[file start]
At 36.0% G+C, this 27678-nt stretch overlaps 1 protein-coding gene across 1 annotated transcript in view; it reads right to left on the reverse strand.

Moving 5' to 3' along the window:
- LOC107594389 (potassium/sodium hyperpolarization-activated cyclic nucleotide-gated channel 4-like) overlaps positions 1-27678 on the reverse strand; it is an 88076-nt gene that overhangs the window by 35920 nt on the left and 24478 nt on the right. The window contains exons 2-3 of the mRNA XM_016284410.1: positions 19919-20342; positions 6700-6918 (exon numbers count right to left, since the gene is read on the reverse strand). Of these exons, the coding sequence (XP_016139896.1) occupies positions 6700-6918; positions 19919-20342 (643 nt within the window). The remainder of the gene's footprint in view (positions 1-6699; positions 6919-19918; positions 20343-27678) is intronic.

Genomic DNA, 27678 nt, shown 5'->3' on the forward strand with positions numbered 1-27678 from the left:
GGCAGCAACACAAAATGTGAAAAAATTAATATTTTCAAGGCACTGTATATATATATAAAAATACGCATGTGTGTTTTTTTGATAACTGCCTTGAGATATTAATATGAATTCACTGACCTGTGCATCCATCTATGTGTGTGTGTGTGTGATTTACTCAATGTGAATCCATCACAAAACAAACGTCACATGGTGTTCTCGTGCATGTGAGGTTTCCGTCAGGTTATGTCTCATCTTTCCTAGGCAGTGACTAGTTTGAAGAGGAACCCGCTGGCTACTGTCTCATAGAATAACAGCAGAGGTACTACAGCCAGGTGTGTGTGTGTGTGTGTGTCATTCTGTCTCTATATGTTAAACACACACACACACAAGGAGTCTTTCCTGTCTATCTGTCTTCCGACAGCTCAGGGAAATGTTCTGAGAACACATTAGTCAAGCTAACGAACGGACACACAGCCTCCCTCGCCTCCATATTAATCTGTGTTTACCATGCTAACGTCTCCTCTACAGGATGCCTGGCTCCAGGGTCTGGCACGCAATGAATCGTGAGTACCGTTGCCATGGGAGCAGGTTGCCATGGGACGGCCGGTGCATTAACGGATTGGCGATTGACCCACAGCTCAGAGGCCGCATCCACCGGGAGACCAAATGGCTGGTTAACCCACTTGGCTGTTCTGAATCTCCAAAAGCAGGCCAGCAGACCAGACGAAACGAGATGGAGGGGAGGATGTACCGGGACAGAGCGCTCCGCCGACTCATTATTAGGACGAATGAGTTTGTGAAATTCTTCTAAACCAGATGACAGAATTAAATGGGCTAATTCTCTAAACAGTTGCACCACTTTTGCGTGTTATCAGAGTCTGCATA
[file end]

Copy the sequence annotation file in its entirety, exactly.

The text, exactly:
At 36.0% G+C, this 27678-nt stretch overlaps 1 protein-coding gene across 1 annotated transcript in view; it reads right to left on the reverse strand.

Moving 5' to 3' along the window:
- LOC107594389 (potassium/sodium hyperpolarization-activated cyclic nucleotide-gated channel 4-like) overlaps positions 1-27678 on the reverse strand; it is an 88076-nt gene that overhangs the window by 35920 nt on the left and 24478 nt on the right. The window contains exons 2-3 of the mRNA XM_016284410.1: positions 19919-20342; positions 6700-6918 (exon numbers count right to left, since the gene is read on the reverse strand). Of these exons, the coding sequence (XP_016139896.1) occupies positions 6700-6918; positions 19919-20342 (643 nt within the window). The remainder of the gene's footprint in view (positions 1-6699; positions 6919-19918; positions 20343-27678) is intronic.

Genomic DNA, 27678 nt, shown 5'->3' on the forward strand with positions numbered 1-27678 from the left:
GGCAGCAACACAAAATGTGAAAAAATTAATATTTTCAAGGCACTGTATATATATATAAAAATACGCATGTGTGTTTTTTTGATAACTGCCTTGAGATATTAATATGAATTCACTGACCTGTGCATCCATCTATGTGTGTGTGTGTGTGATTTACTCAATGTGAATCCATCACAAAACAAACGTCACATGGTGTTCTCGTGCATGTGAGGTTTCCGTCAGGTTATGTCTCATCTTTCCTAGGCAGTGACTAGTTTGAAGAGGAACCCGCTGGCTACTGTCTCATAGAATAACAGCAGAGGTACTACAGCCAGGTGTGTGTGTGTGTGTGTGTCATTCTGTCTCTATATGTTAAACACACACACACACAAGGAGTCTTTCCTGTCTATCTGTCTTCCGACAGCTCAGGGAAATGTTCTGAGAACACATTAGTCAAGCTAACGAACGGACACACAGCCTCCCTCGCCTCCATATTAATCTGTGTTTACCATGCTAACGTCTCCTCTACAGGATGCCTGGCTCCAGGGTCTGGCACGCAATGAATCGTGAGTACCGTTGCCATGGGAGCAGGTTGCCATGGGACGGCCGGTGCATTAACGGATTGGCGATTGACCCACAGCTCAGAGGCCGCATCCACCGGGAGACCAAATGGCTGGTTAACCCACTTGGCTGTTCTGAATCTCCAAAAGCAGGCCAGCAGACCAGACGAAACGAGATGGAGGGGAGGATGTACCGGGACAGAGCGCTCCGCCGACTCATTATTAGGACGAATGAGTTTGTGAAATTCTTCTAAACCAGATGACAGAATTAAATGGGCTAATTCTCTAAACAGTTGCACCACTTTTGCGTGTTATCAGAGTCTGCATA